MarbitChow wrote:Actually, the composition of Parson's forces is significantly more important. I believe: According to his stupid meals, he had 32 archers, 36 spidews (which may or may not have ranged web attacks), a few casters and a couple of air units. That's it. Everything else was melee, and fliers w/ ranged attacks can just pick them off at leisure.
Lamech wrote:I think its just the casters, and taking top tier archers making a difference. All of GK's archery consisted of 32 archers. Jetstone probably brought that many top level archers on the unipegaturs, especially when we consider the dittomancer doubling the shots. I suspect the archons attacking the tower would have used their range/foolamancy/thinkamancy to their advantage and zotted everything before the targets got in range.
Actually, I think you both may be right. As much as I'd like to avoid a "rock-paper-scissors" synthesis of something as complex as warfare, for every task there is a kind of unit best suited for it, and for every unit there is a foil. For the task of taking the GK garrison before it could be reinforced, a mobile unit with high power (though not necessarily high toughness) is needed; archons fit the bill quite well. But for engaging in aerial combat against a glass cannon type? I'd go with some flying shock troops (high toughness to shirk off the flack with few casualties, but with moderate attack sufficient to dispatch the frail archons). From what we've seen unipegitaurs are pretty tough (several archon blasts bouncing off shields), but mounting archers on their backs to turn them into armored gunships was a master stroke in my opinion. Note, however, that this tactic would not be nearly as effective against dwagons, gwiffons, ground-based archers, other unipegitaurs, or archons with a screening force of any of the above.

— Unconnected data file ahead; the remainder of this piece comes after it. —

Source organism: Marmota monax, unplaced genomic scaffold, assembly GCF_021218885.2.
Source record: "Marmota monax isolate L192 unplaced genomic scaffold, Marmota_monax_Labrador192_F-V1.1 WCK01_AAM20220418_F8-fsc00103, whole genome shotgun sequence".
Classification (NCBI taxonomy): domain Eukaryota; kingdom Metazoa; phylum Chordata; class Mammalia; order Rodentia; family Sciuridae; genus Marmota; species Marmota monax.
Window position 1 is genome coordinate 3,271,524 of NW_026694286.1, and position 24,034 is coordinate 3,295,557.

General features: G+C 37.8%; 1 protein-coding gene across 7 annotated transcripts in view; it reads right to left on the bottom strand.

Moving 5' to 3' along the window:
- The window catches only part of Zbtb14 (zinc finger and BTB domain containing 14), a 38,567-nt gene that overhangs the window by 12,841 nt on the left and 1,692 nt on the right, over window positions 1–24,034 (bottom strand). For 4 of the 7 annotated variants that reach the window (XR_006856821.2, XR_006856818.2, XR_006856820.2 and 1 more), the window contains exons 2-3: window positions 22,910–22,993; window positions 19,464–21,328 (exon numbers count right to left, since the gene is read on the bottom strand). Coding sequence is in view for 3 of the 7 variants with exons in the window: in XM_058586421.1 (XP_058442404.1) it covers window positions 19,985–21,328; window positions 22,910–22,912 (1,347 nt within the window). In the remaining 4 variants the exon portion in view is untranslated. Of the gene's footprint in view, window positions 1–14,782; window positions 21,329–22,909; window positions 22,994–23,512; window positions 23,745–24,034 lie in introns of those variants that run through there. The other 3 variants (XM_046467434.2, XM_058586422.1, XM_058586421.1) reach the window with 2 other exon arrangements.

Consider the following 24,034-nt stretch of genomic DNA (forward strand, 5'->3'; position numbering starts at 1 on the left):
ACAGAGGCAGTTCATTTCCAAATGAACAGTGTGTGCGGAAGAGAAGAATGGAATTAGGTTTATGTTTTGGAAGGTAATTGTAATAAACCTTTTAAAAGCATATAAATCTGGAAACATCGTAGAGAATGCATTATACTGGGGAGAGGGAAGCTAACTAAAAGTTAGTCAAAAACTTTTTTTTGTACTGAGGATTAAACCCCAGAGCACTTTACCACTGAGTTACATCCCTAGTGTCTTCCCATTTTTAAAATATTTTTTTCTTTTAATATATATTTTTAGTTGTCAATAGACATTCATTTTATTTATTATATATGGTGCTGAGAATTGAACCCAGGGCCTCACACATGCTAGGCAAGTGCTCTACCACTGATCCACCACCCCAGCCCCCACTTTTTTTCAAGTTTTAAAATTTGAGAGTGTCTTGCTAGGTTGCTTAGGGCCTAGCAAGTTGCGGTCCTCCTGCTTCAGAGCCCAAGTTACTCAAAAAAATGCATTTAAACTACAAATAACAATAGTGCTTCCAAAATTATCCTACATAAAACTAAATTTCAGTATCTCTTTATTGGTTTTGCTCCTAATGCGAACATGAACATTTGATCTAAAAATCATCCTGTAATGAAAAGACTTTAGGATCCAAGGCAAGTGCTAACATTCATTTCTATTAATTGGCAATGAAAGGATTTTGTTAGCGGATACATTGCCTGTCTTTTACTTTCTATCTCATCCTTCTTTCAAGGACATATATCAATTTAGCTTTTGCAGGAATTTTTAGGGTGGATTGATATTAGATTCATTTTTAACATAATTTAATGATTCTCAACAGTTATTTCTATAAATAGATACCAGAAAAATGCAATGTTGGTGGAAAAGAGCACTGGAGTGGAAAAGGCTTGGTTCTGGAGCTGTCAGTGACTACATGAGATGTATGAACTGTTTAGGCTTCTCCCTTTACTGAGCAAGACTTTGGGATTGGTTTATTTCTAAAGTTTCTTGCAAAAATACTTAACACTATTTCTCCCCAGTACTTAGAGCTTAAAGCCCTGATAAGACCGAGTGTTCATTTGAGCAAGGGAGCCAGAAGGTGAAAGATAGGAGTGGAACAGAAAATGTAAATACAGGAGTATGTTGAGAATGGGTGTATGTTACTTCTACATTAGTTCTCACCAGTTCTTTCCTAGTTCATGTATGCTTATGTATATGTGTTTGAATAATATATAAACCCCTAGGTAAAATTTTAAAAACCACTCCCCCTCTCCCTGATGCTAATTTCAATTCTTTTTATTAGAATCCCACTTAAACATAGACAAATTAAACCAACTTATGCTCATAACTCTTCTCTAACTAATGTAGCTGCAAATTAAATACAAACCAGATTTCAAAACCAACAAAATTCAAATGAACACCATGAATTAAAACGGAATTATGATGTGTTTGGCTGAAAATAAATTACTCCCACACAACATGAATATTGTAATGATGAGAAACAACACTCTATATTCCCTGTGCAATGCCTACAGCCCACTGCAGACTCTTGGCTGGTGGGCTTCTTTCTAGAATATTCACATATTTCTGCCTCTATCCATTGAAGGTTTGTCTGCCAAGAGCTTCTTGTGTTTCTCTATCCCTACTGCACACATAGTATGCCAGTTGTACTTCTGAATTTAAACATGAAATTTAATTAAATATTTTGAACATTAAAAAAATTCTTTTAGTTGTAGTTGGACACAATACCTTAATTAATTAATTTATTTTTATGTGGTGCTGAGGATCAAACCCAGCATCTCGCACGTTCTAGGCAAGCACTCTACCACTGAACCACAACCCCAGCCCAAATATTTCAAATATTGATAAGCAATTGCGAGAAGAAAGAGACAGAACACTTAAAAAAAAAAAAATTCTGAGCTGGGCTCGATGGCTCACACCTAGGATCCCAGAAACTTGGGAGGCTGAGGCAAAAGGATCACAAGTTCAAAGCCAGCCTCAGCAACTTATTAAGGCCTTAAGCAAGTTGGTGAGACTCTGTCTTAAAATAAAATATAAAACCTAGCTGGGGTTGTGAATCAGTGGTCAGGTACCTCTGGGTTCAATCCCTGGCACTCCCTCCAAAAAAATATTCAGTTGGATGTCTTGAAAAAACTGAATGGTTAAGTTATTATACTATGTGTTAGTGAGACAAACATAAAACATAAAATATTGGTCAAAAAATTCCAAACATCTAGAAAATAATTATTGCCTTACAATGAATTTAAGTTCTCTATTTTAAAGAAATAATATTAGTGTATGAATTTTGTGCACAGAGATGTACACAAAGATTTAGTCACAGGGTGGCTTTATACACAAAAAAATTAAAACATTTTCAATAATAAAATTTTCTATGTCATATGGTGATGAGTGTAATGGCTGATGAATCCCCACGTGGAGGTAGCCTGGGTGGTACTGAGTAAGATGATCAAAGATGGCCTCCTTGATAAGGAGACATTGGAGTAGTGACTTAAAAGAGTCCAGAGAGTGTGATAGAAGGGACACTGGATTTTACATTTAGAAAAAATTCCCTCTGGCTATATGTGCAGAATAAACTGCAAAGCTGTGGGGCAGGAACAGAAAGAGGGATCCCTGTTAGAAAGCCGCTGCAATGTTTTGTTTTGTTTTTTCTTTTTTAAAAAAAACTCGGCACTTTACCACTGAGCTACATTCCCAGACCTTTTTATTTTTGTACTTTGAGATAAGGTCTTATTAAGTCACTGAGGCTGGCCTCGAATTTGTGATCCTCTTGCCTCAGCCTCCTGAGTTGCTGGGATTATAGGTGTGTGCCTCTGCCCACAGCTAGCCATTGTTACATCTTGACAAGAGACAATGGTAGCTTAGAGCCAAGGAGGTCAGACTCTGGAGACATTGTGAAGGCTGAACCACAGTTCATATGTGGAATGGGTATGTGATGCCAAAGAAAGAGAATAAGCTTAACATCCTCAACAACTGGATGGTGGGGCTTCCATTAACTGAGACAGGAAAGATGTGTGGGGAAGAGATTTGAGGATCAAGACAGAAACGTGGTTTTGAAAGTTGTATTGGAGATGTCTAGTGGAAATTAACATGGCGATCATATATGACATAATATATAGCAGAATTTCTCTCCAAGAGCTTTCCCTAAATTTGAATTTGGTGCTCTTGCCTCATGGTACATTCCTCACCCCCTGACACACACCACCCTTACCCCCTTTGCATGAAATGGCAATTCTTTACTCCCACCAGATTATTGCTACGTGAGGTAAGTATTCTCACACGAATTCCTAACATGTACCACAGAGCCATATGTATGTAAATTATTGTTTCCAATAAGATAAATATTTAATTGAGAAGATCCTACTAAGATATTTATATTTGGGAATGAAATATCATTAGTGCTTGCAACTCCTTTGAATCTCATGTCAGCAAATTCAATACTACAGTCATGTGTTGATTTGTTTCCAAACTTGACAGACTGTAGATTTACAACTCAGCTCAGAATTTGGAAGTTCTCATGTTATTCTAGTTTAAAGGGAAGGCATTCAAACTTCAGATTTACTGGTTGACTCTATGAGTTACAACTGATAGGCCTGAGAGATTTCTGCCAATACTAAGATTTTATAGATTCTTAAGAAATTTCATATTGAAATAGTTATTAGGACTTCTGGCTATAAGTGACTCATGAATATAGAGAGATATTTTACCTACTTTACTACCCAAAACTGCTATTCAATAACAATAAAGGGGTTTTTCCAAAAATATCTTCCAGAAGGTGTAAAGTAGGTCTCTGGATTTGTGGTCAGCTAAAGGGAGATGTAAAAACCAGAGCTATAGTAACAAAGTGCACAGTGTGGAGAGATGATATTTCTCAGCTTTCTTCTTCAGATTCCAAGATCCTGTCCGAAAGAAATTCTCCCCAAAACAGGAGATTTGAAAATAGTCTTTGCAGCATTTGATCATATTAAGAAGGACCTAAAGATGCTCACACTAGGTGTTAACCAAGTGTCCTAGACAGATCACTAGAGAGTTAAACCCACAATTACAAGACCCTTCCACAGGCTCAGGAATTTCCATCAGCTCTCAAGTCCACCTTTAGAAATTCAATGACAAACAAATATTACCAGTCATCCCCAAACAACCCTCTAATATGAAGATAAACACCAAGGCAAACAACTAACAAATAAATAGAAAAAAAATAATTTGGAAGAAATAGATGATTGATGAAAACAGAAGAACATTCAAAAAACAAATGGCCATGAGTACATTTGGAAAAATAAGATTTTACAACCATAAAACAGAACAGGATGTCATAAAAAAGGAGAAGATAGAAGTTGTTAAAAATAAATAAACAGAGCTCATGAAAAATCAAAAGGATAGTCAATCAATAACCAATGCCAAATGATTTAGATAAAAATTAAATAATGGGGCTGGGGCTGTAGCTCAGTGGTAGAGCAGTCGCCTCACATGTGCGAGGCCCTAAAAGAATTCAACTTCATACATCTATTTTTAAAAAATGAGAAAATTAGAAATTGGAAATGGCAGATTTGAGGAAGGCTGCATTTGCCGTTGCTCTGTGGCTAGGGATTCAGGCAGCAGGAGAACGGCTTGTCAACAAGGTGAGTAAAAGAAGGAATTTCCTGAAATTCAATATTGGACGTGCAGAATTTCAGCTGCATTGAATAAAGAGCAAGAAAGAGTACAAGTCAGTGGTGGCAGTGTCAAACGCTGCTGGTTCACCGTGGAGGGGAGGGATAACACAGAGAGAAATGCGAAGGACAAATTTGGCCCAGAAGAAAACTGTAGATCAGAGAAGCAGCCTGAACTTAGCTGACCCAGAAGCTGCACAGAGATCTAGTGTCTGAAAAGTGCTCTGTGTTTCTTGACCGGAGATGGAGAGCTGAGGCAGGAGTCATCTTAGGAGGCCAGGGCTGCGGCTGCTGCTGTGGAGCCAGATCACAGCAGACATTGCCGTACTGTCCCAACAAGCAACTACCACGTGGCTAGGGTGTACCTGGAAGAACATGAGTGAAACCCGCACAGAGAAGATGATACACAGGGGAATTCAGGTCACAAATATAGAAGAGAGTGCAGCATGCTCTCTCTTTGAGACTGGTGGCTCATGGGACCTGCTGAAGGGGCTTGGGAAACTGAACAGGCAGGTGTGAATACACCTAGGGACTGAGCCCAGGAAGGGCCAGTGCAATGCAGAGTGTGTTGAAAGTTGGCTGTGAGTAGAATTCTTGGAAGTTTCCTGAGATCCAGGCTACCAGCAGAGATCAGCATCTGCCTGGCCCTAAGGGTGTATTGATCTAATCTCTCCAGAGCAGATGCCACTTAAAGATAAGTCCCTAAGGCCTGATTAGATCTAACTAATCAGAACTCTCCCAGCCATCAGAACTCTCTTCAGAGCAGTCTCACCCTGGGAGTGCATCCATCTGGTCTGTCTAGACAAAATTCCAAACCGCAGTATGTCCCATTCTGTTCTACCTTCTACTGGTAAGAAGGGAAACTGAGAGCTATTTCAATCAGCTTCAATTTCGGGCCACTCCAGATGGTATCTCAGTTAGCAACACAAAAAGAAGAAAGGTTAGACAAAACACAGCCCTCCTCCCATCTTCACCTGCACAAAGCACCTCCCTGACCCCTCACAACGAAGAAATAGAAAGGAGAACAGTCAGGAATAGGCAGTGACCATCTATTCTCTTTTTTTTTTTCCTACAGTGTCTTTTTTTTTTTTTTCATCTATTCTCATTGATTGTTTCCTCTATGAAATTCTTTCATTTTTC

Interestingly enough, Dwagons would probably have an easier time with these Unipegitaur gunships than they would when facing archons, because they're too tough for the arrows to have much of an impact. Just another example as to how there is no one 'superior' unit type, I guess.